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Accepted manuscript

Conflicts of interest for members of the U.S. 2020 Dietary Guidelines Advisory Committee

Published online by Cambridge University Press:  21 March 2022

Mélissa Mialon
Affiliation:
Trinity Business School, Trinity College Dublin, Ireland
Paulo Serodio*
Affiliation:
ISER, University of Essex, UK; School of Economics, University of Barcelona, Spain
Eric Crosbie
Affiliation:
School of Community Health Sciences, University of Nevada, U.S. Ozmen Institute for Global Studies, University of Nevada, U.S.
Nina Teicholz
Affiliation:
The Nutrition Coalition, U.S.
Ashka Naik
Affiliation:
Corporate Accountability, U.S.
Angela Carriedo
Affiliation:
World Public Health and Nutrition Association, U.K.
*
*Corresponding author:p.matos@ub.edu
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Abstract

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Objectives:

To measure incidence of conflicts of interest (COI) with food and pharmaceutical industry actors on the advisory committee for the 2020- 2025 U.S. Dietary Guidelines for Americans (DGA) and assess the adequacy of current mechanisms to disclose and manage COI among the committee’s members.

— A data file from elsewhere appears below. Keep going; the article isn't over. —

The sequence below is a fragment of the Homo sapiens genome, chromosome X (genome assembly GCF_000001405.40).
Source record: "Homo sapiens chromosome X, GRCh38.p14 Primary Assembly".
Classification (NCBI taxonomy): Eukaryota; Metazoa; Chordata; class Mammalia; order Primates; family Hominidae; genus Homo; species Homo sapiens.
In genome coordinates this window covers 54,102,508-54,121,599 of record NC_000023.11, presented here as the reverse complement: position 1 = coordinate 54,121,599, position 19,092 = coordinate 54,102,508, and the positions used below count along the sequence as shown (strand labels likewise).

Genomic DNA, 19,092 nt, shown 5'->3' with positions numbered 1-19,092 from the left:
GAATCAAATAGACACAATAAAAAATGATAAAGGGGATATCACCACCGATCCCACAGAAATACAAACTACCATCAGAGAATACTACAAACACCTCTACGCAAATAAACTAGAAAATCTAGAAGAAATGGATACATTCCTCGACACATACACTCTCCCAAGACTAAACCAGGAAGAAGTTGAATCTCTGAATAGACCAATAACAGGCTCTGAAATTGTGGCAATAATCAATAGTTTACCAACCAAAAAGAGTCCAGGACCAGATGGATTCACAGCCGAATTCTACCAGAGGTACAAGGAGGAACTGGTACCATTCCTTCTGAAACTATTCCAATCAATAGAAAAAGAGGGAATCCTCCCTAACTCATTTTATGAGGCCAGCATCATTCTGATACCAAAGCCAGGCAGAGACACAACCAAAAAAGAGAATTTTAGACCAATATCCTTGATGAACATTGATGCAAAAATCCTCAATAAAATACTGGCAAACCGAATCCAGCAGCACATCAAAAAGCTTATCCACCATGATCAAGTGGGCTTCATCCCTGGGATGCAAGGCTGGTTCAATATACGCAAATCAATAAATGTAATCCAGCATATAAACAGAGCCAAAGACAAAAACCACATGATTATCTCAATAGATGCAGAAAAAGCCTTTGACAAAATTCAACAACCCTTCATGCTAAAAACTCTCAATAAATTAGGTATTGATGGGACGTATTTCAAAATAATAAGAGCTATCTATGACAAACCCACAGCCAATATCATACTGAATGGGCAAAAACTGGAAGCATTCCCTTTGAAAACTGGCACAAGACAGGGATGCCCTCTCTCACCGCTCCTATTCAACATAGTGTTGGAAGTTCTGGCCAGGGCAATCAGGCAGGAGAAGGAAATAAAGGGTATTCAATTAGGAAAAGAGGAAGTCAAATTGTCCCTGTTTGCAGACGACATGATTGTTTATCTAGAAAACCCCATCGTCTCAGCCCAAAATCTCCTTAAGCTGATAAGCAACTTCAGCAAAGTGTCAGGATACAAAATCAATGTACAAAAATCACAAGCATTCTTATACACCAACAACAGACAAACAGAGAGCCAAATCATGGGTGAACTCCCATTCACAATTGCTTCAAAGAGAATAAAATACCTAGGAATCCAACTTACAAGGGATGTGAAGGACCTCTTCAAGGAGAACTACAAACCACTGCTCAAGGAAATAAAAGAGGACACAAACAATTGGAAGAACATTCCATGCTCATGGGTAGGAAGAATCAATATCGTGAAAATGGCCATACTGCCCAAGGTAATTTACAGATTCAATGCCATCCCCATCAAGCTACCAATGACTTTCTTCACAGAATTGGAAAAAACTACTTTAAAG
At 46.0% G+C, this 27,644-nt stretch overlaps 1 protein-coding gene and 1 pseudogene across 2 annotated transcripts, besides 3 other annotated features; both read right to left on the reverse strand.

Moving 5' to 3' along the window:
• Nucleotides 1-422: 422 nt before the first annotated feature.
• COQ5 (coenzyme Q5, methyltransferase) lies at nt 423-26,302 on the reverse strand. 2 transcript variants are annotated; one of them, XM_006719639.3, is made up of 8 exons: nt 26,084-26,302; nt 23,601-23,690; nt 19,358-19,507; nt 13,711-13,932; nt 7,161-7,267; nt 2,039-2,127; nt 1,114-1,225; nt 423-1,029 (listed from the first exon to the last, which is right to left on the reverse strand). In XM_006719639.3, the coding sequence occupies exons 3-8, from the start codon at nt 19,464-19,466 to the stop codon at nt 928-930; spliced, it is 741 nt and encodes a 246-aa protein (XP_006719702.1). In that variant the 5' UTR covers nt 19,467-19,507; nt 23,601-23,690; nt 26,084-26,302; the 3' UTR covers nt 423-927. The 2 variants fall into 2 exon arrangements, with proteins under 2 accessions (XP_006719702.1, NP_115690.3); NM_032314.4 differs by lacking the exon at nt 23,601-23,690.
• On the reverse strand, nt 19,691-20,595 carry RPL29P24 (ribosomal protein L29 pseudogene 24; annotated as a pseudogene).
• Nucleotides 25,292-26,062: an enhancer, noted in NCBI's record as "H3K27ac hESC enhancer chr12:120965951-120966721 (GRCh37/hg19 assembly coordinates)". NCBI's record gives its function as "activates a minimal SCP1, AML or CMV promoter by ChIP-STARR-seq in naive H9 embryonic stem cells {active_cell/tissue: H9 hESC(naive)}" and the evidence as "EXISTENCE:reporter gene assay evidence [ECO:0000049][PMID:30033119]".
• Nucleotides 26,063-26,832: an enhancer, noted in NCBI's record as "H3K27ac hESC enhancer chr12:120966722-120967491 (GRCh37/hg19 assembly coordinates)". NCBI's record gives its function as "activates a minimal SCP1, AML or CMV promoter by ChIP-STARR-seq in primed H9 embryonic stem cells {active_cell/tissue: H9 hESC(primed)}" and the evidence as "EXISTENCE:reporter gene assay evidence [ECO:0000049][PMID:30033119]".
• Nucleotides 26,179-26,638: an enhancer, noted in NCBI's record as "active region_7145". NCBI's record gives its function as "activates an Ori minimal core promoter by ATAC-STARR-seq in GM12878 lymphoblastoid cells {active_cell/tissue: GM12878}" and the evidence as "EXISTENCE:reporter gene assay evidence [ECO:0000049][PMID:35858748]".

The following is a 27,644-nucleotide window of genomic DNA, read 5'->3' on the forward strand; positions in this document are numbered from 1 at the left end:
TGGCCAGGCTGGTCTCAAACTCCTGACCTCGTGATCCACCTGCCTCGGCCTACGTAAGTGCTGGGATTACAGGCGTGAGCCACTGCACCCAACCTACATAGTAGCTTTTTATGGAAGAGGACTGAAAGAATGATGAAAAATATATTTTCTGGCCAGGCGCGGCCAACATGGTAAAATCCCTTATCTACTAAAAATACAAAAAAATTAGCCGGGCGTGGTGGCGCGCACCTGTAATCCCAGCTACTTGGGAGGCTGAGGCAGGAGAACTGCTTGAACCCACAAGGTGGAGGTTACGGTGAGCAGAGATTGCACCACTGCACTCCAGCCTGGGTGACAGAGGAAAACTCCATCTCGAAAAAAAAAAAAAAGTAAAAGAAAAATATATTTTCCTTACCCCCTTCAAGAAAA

Design:

We compiled longitudinal data from archival sources on connections between members of the DGA’s advisory committee and actors. We hypothesed that these committee members, who oversee the science for the most influential dietary policy in the U.S, might have significant COI that would be relevant to their decision making. Disclosure of COI on this committee was recommended in 2017 by the National Academies of Sciences in order to increase transparency and manage bias, but public disclosure of the committee’s COI does not appear to have taken place.

Setting:

the committee was comprised of 20 experts.

Participants:

None.

Results:

Our analysis found that 95% of the committee members had COI with the food, and/or pharmaceutical industries and that particular actors, including Kellogg, Abbott, Kraft, Mead Johnson, General Mills, Dannon, and the International Life Sciences had connections with multiple members. Research funding and membership of an advisory/executive board jointly accounted for more than 60% of the total number of COI documented.

Conclusions:

Trustworthy dietary guidelines result from a transparent, objective, and science-based, process. Our analysis has shown that the significant and widespread COI on the committee prevent the DGA from achieving the recommended standard for transparency without mechanisms in place to make this information publicly available.

Type
Research paper
Copyright
© The Authors 2022
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